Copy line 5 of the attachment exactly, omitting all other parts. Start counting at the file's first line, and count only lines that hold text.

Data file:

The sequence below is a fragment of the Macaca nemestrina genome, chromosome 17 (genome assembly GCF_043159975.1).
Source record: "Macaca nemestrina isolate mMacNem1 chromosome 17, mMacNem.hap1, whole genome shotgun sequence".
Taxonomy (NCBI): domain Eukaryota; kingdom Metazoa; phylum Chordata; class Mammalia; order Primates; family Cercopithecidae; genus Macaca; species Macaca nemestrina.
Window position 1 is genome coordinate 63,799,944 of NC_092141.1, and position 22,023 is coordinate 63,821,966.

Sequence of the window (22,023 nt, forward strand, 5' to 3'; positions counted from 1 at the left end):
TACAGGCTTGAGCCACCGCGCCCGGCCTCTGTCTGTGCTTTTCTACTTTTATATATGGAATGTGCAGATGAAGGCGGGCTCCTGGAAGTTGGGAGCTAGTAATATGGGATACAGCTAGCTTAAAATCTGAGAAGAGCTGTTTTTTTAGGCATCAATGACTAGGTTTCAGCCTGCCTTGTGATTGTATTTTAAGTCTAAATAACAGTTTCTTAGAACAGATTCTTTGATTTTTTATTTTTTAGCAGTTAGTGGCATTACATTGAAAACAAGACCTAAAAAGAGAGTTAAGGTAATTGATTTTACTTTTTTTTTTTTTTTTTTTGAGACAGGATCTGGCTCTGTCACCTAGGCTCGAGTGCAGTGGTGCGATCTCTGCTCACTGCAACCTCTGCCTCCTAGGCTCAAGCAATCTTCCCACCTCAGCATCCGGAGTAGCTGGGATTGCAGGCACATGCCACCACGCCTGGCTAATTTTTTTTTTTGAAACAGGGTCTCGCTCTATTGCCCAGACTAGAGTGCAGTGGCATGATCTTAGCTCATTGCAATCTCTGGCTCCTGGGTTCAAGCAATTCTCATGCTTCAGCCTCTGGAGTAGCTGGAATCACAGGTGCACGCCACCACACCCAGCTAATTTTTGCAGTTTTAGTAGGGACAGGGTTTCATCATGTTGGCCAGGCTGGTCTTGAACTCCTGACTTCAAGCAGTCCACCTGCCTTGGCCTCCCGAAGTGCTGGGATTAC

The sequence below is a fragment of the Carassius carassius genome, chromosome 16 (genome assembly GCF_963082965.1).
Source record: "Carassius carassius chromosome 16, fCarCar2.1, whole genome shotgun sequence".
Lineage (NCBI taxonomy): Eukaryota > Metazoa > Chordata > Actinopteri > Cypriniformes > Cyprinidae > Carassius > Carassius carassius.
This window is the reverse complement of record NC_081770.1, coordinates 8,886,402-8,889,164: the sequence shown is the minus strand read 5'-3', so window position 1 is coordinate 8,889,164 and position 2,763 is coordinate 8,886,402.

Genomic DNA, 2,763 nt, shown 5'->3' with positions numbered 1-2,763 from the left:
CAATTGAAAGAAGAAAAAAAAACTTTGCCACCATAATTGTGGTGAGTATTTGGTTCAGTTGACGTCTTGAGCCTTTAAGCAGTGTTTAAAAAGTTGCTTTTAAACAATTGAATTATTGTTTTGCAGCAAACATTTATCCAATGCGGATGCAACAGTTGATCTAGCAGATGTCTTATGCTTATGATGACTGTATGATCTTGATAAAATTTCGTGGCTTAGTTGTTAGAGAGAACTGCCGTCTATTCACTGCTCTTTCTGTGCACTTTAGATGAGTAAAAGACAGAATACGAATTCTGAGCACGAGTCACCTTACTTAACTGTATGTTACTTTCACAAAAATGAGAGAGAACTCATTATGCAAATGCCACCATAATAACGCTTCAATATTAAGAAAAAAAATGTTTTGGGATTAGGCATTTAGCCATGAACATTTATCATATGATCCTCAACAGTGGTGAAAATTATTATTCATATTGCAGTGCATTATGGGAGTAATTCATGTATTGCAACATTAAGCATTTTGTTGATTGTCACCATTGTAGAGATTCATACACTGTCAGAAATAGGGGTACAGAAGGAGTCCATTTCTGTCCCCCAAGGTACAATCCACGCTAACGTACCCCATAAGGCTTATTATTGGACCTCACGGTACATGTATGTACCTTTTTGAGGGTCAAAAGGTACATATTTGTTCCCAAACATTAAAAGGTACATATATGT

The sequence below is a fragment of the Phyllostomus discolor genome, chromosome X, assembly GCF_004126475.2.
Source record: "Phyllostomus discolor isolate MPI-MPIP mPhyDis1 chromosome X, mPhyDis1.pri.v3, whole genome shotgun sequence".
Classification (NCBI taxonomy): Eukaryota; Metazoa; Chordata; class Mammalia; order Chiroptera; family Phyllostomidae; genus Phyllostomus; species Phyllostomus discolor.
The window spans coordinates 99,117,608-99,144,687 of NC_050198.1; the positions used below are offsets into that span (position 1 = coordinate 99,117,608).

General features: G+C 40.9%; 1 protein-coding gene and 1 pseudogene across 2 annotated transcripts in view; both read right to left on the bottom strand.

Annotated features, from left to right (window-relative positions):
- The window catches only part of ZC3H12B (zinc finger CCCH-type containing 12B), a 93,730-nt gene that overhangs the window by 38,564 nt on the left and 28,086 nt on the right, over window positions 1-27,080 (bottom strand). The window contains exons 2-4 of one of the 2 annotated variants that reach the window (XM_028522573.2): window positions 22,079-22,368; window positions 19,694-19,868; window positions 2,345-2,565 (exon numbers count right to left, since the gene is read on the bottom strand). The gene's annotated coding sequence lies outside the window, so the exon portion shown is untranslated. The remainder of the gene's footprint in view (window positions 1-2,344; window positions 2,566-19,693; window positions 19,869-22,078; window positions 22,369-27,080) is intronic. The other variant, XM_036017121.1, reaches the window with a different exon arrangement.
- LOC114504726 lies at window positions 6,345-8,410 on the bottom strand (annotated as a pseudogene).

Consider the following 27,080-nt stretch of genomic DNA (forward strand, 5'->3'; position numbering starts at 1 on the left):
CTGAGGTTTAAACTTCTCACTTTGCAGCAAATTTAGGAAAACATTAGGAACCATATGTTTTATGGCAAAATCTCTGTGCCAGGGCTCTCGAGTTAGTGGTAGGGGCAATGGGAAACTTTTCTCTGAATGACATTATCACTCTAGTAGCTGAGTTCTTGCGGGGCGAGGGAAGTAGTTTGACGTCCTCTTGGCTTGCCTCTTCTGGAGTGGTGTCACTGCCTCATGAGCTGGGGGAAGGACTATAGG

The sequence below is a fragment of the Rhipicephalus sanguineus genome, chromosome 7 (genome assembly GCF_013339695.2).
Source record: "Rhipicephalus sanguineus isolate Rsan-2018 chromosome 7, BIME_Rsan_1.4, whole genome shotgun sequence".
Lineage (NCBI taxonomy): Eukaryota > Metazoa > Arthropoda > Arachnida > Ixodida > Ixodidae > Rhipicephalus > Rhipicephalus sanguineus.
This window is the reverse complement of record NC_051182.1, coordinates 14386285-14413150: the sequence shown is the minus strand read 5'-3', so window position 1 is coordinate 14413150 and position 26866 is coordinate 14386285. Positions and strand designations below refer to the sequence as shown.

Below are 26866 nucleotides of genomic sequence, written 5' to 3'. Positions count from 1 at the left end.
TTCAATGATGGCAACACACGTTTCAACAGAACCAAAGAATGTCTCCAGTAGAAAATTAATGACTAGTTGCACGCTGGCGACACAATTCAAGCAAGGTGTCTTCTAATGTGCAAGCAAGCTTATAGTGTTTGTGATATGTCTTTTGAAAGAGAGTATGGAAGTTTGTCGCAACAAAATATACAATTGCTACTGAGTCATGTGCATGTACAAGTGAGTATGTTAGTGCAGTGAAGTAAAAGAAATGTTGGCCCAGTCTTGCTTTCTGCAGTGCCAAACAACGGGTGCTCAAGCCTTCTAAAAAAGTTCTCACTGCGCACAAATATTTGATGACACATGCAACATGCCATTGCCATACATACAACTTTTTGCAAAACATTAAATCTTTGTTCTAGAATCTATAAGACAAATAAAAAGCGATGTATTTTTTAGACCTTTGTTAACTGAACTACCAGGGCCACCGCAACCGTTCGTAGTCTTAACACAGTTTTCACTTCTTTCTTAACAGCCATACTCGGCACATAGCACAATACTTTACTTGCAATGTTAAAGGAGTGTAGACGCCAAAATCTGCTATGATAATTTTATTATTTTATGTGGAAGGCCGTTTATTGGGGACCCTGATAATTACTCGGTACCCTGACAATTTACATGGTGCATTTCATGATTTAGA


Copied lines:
Sequence of the window (22,023 nt, forward strand, 5' to 3'; positions counted from 1 at the left end):